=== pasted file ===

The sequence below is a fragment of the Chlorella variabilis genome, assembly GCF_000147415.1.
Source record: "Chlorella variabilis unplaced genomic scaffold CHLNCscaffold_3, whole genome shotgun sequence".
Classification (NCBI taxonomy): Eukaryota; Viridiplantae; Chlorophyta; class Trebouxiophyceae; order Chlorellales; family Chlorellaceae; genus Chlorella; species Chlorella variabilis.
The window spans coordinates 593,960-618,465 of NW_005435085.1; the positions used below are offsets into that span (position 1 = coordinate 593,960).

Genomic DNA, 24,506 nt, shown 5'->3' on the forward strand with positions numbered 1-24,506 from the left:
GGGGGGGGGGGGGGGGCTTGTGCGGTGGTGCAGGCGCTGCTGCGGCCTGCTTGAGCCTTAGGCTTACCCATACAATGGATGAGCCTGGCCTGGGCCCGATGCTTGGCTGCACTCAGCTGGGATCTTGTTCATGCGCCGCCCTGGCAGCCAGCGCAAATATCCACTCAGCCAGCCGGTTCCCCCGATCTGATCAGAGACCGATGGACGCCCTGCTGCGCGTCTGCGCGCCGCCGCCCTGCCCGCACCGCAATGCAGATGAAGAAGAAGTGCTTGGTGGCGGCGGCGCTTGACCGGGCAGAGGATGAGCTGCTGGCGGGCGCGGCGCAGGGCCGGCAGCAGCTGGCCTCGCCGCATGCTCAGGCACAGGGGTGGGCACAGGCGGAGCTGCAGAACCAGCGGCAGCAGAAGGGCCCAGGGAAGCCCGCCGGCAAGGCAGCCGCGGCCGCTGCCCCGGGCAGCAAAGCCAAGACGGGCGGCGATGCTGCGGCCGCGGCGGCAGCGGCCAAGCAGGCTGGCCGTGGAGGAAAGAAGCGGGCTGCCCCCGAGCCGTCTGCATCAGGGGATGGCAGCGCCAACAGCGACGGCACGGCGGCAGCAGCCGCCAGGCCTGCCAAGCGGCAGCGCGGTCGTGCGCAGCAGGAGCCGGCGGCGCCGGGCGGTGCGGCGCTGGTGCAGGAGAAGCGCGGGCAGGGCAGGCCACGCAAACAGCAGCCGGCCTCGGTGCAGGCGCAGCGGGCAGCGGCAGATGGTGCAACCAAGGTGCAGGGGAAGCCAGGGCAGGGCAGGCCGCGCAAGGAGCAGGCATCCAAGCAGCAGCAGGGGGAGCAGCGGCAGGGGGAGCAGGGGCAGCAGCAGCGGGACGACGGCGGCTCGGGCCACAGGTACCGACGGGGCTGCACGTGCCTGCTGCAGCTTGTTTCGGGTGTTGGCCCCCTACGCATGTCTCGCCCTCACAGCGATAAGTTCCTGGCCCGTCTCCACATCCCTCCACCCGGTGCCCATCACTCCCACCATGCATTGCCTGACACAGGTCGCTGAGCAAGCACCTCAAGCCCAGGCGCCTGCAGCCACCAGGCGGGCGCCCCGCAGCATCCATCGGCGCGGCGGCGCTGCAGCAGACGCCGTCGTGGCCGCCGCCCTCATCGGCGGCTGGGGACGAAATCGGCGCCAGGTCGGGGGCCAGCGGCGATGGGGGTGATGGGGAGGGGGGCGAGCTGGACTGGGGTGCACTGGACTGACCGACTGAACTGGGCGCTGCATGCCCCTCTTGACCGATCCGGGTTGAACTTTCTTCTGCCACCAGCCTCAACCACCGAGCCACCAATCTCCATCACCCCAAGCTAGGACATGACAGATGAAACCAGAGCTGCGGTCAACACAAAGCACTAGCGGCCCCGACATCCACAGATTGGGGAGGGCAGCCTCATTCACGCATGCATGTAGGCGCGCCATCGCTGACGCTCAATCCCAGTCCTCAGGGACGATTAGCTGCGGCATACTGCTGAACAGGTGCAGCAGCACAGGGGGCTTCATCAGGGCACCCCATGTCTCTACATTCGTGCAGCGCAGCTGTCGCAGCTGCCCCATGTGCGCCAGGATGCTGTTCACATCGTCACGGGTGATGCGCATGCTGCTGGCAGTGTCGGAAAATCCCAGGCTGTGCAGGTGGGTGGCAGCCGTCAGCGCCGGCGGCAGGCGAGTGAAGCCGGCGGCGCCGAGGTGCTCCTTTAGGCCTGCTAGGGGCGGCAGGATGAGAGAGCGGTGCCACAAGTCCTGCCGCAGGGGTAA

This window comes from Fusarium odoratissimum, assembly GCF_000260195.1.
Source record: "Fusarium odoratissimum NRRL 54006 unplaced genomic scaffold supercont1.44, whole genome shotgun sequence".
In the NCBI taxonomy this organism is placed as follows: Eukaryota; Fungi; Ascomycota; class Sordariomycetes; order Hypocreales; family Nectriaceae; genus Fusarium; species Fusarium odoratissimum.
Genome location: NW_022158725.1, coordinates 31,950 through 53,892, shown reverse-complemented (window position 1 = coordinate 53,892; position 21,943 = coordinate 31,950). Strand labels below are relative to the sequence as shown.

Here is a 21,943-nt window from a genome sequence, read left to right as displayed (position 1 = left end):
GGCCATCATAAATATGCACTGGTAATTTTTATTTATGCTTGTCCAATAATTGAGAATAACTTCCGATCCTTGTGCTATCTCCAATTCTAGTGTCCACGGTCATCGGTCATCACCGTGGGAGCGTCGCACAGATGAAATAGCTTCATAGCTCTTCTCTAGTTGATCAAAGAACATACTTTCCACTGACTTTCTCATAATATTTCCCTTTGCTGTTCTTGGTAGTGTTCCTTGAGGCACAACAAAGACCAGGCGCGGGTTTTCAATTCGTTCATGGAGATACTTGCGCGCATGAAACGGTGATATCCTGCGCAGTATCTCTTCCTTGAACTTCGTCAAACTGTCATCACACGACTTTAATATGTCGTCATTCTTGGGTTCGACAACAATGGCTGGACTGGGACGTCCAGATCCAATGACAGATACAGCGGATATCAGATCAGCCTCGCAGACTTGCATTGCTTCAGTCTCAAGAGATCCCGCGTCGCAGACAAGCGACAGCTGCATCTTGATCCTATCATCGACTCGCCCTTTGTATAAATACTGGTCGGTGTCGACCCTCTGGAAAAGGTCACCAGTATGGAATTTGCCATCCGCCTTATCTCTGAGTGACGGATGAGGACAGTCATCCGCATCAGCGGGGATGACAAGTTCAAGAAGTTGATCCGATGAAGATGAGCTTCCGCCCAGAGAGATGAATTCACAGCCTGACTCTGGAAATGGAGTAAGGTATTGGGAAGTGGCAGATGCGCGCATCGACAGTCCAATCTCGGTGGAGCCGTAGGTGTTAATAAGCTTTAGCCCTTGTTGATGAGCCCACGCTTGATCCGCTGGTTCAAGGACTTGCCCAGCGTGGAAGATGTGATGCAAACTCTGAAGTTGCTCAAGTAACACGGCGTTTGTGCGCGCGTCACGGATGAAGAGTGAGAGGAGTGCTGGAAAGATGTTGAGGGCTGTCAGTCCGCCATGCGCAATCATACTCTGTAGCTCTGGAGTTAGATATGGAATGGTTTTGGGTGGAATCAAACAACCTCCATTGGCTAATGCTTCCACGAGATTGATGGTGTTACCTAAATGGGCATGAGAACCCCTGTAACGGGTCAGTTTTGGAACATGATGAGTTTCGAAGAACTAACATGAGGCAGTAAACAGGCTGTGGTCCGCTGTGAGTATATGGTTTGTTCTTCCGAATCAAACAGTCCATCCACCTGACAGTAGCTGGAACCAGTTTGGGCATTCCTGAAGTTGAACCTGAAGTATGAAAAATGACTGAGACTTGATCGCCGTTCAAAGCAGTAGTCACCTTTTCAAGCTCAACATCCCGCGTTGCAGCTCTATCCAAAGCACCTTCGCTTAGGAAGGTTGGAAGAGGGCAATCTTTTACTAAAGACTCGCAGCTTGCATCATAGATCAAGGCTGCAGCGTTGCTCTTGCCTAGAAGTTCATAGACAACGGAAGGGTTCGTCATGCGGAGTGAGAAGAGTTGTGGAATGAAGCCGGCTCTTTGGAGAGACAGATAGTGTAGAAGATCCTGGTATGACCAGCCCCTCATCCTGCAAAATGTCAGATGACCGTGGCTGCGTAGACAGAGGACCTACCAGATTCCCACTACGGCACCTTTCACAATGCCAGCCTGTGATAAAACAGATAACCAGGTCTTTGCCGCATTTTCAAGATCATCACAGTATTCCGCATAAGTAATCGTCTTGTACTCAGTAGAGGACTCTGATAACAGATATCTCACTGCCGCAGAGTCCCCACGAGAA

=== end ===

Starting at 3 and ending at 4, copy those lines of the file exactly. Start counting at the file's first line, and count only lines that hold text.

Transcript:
Classification (NCBI taxonomy): Eukaryota; Viridiplantae; Chlorophyta; class Trebouxiophyceae; order Chlorellales; family Chlorellaceae; genus Chlorella; species Chlorella variabilis.
The window spans coordinates 593,960-618,465 of NW_005435085.1; the positions used below are offsets into that span (position 1 = coordinate 593,960).